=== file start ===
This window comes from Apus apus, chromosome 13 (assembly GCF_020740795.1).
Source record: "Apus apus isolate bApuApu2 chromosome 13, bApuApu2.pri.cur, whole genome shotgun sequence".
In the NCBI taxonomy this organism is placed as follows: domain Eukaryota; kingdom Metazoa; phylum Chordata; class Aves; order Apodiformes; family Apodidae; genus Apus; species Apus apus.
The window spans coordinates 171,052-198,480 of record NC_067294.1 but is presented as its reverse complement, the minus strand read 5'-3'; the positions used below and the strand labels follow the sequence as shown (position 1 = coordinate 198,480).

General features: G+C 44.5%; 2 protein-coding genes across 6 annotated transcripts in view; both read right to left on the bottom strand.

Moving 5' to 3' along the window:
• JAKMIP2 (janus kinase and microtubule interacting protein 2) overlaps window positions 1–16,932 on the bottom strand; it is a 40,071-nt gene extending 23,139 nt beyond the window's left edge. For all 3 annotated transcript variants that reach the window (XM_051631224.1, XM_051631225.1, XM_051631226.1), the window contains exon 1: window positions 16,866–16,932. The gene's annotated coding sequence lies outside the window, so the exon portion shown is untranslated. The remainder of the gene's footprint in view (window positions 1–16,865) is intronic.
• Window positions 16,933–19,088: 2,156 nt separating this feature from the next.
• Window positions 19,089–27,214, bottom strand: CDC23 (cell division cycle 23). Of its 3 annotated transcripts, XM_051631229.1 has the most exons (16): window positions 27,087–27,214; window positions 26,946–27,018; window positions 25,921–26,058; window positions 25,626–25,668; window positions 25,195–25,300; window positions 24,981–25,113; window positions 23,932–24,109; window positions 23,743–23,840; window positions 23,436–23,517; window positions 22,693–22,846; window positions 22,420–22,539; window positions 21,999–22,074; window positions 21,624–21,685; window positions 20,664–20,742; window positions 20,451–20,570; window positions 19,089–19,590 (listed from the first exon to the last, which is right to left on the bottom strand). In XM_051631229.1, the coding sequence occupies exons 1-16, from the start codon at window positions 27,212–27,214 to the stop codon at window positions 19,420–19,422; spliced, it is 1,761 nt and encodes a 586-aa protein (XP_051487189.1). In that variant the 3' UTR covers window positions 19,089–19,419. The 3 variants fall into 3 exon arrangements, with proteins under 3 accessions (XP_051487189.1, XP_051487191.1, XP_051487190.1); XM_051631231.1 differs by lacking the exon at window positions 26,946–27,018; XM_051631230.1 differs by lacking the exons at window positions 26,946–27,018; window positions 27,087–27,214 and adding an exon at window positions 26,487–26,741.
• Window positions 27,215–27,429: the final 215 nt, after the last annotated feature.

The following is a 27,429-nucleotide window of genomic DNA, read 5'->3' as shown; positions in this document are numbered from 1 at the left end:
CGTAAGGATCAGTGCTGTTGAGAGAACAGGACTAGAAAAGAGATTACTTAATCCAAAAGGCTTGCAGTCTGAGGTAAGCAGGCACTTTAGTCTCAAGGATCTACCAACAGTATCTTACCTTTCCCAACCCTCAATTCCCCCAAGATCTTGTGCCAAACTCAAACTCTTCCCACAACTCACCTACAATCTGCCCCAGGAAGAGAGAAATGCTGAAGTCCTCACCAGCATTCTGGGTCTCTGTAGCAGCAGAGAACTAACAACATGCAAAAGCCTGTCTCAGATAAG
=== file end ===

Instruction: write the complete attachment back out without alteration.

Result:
This window comes from Apus apus, chromosome 13 (assembly GCF_020740795.1).
Source record: "Apus apus isolate bApuApu2 chromosome 13, bApuApu2.pri.cur, whole genome shotgun sequence".
In the NCBI taxonomy this organism is placed as follows: domain Eukaryota; kingdom Metazoa; phylum Chordata; class Aves; order Apodiformes; family Apodidae; genus Apus; species Apus apus.
The window spans coordinates 171,052-198,480 of record NC_067294.1 but is presented as its reverse complement, the minus strand read 5'-3'; the positions used below and the strand labels follow the sequence as shown (position 1 = coordinate 198,480).

General features: G+C 44.5%; 2 protein-coding genes across 6 annotated transcripts in view; both read right to left on the bottom strand.

Moving 5' to 3' along the window:
• JAKMIP2 (janus kinase and microtubule interacting protein 2) overlaps window positions 1–16,932 on the bottom strand; it is a 40,071-nt gene extending 23,139 nt beyond the window's left edge. For all 3 annotated transcript variants that reach the window (XM_051631224.1, XM_051631225.1, XM_051631226.1), the window contains exon 1: window positions 16,866–16,932. The gene's annotated coding sequence lies outside the window, so the exon portion shown is untranslated. The remainder of the gene's footprint in view (window positions 1–16,865) is intronic.
• Window positions 16,933–19,088: 2,156 nt separating this feature from the next.
• Window positions 19,089–27,214, bottom strand: CDC23 (cell division cycle 23). Of its 3 annotated transcripts, XM_051631229.1 has the most exons (16): window positions 27,087–27,214; window positions 26,946–27,018; window positions 25,921–26,058; window positions 25,626–25,668; window positions 25,195–25,300; window positions 24,981–25,113; window positions 23,932–24,109; window positions 23,743–23,840; window positions 23,436–23,517; window positions 22,693–22,846; window positions 22,420–22,539; window positions 21,999–22,074; window positions 21,624–21,685; window positions 20,664–20,742; window positions 20,451–20,570; window positions 19,089–19,590 (listed from the first exon to the last, which is right to left on the bottom strand). In XM_051631229.1, the coding sequence occupies exons 1-16, from the start codon at window positions 27,212–27,214 to the stop codon at window positions 19,420–19,422; spliced, it is 1,761 nt and encodes a 586-aa protein (XP_051487189.1). In that variant the 3' UTR covers window positions 19,089–19,419. The 3 variants fall into 3 exon arrangements, with proteins under 3 accessions (XP_051487189.1, XP_051487191.1, XP_051487190.1); XM_051631231.1 differs by lacking the exon at window positions 26,946–27,018; XM_051631230.1 differs by lacking the exons at window positions 26,946–27,018; window positions 27,087–27,214 and adding an exon at window positions 26,487–26,741.
• Window positions 27,215–27,429: the final 215 nt, after the last annotated feature.

The following is a 27,429-nucleotide window of genomic DNA, read 5'->3' as shown; positions in this document are numbered from 1 at the left end:
CGTAAGGATCAGTGCTGTTGAGAGAACAGGACTAGAAAAGAGATTACTTAATCCAAAAGGCTTGCAGTCTGAGGTAAGCAGGCACTTTAGTCTCAAGGATCTACCAACAGTATCTTACCTTTCCCAACCCTCAATTCCCCCAAGATCTTGTGCCAAACTCAAACTCTTCCCACAACTCACCTACAATCTGCCCCAGGAAGAGAGAAATGCTGAAGTCCTCACCAGCATTCTGGGTCTCTGTAGCAGCAGAGAACTAACAACATGCAAAAGCCTGTCTCAGATAAG